Utility Consultant Switches Sidesby Kevin Taylor
The Inlander, February 28, 2007
Do you care enough? That's the question Don Chapman kept confronting when undeniable evidence of global warming forced him to draw uncomfortable conclusions about his longtime stance that wild salmon could survive the four dams in the lower Snake River.
So in late summer 2005, Chapman had a coming-out. He's now a powerful advocate for taking out the dams.
Fifty years a scientist, he says he had no choice but to follow the evidence that global warming could be the death of endangered salmon runs in the Snake River if the dams - Ice Harbor, Lower Monumental, Little Goose and Lower Granite - remain in place.
The 75-year-old, now elfin and white-haired, was a charismatic biology professor at the University of Idaho and elsewhere. He was dean, mentor and inspiration to a generation of fisheries biologists in the Northwest.
Late in his career he ran a consulting company that took on plenty of work for power interests, ranging from public utility districts in central Washington up to the big daddy itself, the Bonneville Power Administration, and the umbrella group for utilities and power consuming industries, the Pacific Northwest Utilities Conference Committee.
"I was a consultant to these people on issues involving court cases," Chapman says. Many times that meant taking on former students. "I have great respect for all the people who opposed me. They thought they were right. I thought I was right."
And he thought that way - dams and salmon can co-exist thanks to barging of smolts - until participating in a recent National Academy of Sciences study. It showed water in the Columbia and Snake river systems has risen 1.5 degrees Celsius in 50 years.
The effects of higher water temperatures on salmon and steelhead are significant: Cued by warmer water, the fish migrate earlier. Water temperatures higher than 68 degrees (Fahrenheit) disorient salmon. Predators are more active in warmer waters.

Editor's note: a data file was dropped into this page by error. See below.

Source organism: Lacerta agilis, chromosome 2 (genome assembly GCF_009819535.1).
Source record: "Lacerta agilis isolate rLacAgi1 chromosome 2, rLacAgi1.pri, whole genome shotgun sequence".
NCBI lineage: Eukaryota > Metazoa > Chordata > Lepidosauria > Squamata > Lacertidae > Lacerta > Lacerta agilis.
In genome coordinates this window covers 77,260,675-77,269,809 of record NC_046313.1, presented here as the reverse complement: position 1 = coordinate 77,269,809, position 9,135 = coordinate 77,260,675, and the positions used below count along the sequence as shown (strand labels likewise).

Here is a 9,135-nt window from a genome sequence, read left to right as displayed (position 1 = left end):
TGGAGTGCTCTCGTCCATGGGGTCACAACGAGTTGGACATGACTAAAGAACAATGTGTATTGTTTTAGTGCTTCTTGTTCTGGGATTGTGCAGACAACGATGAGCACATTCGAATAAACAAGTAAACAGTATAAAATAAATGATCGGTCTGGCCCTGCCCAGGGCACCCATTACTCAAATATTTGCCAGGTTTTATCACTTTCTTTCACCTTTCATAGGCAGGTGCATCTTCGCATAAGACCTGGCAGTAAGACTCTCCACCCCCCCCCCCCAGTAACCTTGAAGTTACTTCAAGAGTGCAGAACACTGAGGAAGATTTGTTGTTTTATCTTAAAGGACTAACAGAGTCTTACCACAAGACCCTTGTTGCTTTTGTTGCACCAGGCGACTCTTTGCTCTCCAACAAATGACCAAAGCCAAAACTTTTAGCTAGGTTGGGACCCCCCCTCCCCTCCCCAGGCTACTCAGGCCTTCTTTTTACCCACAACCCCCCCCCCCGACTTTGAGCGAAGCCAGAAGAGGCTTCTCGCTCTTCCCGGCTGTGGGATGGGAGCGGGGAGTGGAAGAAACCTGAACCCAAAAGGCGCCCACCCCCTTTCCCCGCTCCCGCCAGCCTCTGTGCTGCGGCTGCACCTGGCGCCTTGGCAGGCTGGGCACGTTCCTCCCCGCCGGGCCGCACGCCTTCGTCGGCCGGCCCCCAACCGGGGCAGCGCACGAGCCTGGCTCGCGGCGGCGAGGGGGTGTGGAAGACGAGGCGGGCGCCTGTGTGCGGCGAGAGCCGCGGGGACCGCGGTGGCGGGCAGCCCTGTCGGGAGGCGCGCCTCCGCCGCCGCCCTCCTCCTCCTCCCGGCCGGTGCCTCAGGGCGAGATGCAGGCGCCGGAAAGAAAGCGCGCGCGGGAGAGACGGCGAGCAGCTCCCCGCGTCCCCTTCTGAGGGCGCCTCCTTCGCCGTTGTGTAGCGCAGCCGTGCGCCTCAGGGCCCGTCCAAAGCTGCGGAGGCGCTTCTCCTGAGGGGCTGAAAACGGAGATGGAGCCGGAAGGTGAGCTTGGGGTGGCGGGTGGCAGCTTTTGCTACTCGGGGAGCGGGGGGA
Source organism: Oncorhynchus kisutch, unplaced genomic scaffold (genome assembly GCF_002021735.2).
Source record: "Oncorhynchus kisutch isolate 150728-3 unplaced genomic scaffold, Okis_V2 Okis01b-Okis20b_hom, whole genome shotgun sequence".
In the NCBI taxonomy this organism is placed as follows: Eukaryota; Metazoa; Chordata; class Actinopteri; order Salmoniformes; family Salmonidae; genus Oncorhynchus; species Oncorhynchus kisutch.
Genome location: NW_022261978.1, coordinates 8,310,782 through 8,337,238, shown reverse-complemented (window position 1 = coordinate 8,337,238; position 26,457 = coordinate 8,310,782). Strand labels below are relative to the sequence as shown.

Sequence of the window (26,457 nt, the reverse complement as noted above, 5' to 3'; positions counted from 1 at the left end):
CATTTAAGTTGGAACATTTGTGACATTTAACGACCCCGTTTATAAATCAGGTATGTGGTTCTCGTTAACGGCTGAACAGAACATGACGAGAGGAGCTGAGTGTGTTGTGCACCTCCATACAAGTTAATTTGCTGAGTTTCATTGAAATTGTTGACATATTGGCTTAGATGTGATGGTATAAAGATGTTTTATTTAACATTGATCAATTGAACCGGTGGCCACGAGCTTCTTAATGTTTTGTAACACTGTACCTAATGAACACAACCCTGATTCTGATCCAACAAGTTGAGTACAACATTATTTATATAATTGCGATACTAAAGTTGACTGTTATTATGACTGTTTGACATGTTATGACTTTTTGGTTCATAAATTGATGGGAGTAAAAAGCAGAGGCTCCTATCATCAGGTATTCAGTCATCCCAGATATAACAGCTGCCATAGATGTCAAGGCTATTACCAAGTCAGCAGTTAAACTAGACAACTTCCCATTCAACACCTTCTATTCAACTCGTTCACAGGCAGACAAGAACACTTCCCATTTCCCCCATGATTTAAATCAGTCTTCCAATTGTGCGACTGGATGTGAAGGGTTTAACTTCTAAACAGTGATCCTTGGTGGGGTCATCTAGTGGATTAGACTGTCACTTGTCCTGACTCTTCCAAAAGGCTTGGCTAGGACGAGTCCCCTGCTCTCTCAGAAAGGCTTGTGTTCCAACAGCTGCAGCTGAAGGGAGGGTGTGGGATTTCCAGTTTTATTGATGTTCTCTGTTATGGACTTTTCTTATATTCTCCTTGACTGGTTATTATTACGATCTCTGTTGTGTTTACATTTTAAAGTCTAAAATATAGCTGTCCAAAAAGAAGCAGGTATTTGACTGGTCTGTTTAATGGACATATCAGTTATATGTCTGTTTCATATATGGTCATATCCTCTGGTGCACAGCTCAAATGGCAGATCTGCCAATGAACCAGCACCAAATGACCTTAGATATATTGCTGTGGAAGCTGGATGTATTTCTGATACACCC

"What it means to me is the downstream boundary of rearing sites for chinook will move upstream [to cooler waters]. It means habitat will shrink," Chapman says.
In layman's terms: "Salmon and steelhead are in deep doo-doo," Chapman says. "The fish that migrate down the Columbia in summer will have to change their habits or perish."
It is clear to him now, he says, that the lower Snake River dams must come out to create cooler water.
"If we want to save wild fish, we need habitat protection that includes breaching," he says. "That's the pitch I'm making ,and I think I'm on the right track.
"The mainstem Columbia dams - John Day, McNary - they produce a hell of a lot of power. The lower Snake dams don't produce much. They don't store water," Chapman says. "It's not politically expedient or wise to say too much when you work for an agency like Bonneville. But if you got enough beer, you'd get guys who work in public utilities say the Snake dams are not necessary."
There is one thing that catches at his conviction, however.
"The problem I've got right now is that at the same time we need to get the dams out and breach, we need renewables [energy sources] to get off the fossil fuel kick.
"So I've got a contradiction in objectives here," Chapman says. "There is nothing I would rather have than proof I am wrong."
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